Attorney General Becerra Files Lawsuit Challenging Trump Administration’s Rollback of Endangered Species Act Regulations
Over 300 species are listed as endangered or threatened in California
SACRAMENTO – California Attorney General Xavier Becerra, leading a coalition of 18 attorneys general and the City of New York, today filed a lawsuit challenging the Trump Administration’s rollback of the Endangered Species Act. Attorney General Becerra leads the lawsuit — filed in the U.S. District Court for the Northern District of California — with Massachusetts Attorney General Maura Healey and Maryland Attorney General Brian Frosh. The challenge argues that the U.S. Fish and Wildlife Service and the National Marine Fisheries Service's decision to finalize three rules that undermine the key requirements and purpose of the Endangered Species Act is unlawful.
“California is home to hundreds of endangered and threatened species, and wildlife that owes its continued existence to the Endangered Species Act, including the iconic bald eagle,” said Attorney General Becerra. “As we face the unprecedented threat of a climate emergency, now is the time to strengthen our planet’s biodiversity, not to destroy it. The only thing we want to see extinct are the beastly policies of the Trump Administration putting our ecosystems in critical danger. We’re coming out swinging to defend this consequential law – humankind and the species with whom we share this planet depend on it.”
For over 45 years, the Endangered Species Act has protected thousands of iconic and threatened species, including the bald eagle, California condor, grizzly bear, and humpback whale. Enacted under the Nixon Administration in 1973, the ESA is intended “to halt and reverse the trend toward species extinction, whatever the cost.” The Trump Administration’s rules would dramatically weaken current protections and reduce federal Endangered Species Act enforcement and consultation, putting these endangered species and their habitats at risk of extinction.
In California, there are over 300 species listed as endangered or threatened under the Act – more than any other mainland state. Additionally, California has tens of millions of acres of federal public lands subject to consultation requirements under the Endangered Species Act.
In the lawsuit, the coalition challenges the rules as arbitrary and capricious under the Administrative Procedure Act, unauthorized under the Endangered Species Act, and unlawful under the National Environmental Policy Act. Of specific concern are the U.S. Fish and Wildlife Service and the National Marine Fisheries Service actions to:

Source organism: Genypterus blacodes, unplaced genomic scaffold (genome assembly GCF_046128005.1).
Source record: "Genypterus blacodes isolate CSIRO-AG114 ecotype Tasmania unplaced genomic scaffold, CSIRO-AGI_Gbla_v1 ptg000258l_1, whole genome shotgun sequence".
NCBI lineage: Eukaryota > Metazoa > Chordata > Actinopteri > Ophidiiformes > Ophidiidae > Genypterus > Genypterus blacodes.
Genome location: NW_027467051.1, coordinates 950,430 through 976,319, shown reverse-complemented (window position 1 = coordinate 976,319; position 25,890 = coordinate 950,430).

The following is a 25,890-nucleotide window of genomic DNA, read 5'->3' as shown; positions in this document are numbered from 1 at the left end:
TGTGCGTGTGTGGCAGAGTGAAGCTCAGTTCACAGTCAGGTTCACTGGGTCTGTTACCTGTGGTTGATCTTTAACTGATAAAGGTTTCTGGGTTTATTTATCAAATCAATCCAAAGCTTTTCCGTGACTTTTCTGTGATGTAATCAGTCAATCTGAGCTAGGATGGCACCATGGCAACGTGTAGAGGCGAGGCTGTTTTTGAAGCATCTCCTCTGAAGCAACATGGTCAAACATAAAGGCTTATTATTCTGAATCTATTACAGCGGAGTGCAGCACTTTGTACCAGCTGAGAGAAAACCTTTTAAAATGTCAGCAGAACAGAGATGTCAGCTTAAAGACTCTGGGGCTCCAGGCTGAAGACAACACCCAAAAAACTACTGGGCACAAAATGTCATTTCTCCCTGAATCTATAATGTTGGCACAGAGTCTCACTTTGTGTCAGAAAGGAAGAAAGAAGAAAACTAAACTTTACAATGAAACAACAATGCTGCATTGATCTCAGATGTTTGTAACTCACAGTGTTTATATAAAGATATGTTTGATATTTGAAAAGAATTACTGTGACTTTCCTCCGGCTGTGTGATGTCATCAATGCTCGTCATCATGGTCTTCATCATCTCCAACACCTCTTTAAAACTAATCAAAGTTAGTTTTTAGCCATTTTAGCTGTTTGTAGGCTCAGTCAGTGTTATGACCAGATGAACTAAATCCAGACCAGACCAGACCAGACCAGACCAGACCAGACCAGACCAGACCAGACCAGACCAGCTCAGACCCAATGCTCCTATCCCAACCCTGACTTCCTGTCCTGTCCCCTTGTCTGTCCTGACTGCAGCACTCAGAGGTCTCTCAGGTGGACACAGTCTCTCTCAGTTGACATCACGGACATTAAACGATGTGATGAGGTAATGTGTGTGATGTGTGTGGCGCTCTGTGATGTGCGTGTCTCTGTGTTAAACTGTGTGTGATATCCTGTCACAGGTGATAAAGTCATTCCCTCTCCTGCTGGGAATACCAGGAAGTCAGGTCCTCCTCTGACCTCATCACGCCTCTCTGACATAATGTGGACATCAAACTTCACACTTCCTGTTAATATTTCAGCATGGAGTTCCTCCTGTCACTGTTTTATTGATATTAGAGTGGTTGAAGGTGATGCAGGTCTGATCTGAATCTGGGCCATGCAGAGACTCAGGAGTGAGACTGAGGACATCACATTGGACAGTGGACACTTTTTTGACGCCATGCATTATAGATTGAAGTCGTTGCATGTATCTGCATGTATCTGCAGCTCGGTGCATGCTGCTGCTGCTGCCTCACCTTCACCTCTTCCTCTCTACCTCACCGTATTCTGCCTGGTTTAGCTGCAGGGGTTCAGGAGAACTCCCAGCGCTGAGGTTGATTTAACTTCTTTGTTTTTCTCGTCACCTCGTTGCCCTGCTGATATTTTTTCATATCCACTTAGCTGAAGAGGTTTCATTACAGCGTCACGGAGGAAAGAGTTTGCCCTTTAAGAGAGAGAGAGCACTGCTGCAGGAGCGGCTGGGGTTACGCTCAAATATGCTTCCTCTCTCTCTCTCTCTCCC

- Inject economic considerations into the Endangered Species Act’s science-driven, species-focused analyses;
- Restrict the circumstances under which species can be listed as threatened;
- Expand the Act’s narrow exemptions for designating critical habitats and limit the circumstances under which a habitat would be designated, especially where climate change poses a threat;
- Reduce consultation and analyses required before federal agency action;
- Radically depart from the longstanding, conservation-based agency policy and practice of providing the same level of protection to threatened species afforded to endangered species, which is necessary to prevent a species from becoming endangered;
- Push the responsibility for protecting imperiled species and habitats onto the state, detracting from the states’ efforts to carry out their own programs and imposing significant costs; and
- Exclude analysis of and public input on the rules' significant environmental impacts.
Attorney General Becerra has taken strong steps to protect our wildlife and habitats and has doggedly fought the Trump Administration’s attempts to roll back protections. In September 2018, Attorney General Becerra filed a comment letter on the Trump Administration’s plan to gut the Endangered Species Act, which was followed by a strong statement issued when the rule was finalized in August 2019. Also in September 2018, Attorney General Becerra filed a lawsuit challenging the Trump Administration’s decision to withdraw protections for America’s migratory birds, by rolling back provisions of the Migratory Bird Treaty Act (MBTA). Just two months later, the California Department of Justice and the California Department of Fish and Wildlife released a legal advisory regarding the MBTA affirming that, despite any federal reinterpretation of the MBTA by the federal government, California would continue to enforce robust protections for migratory birds.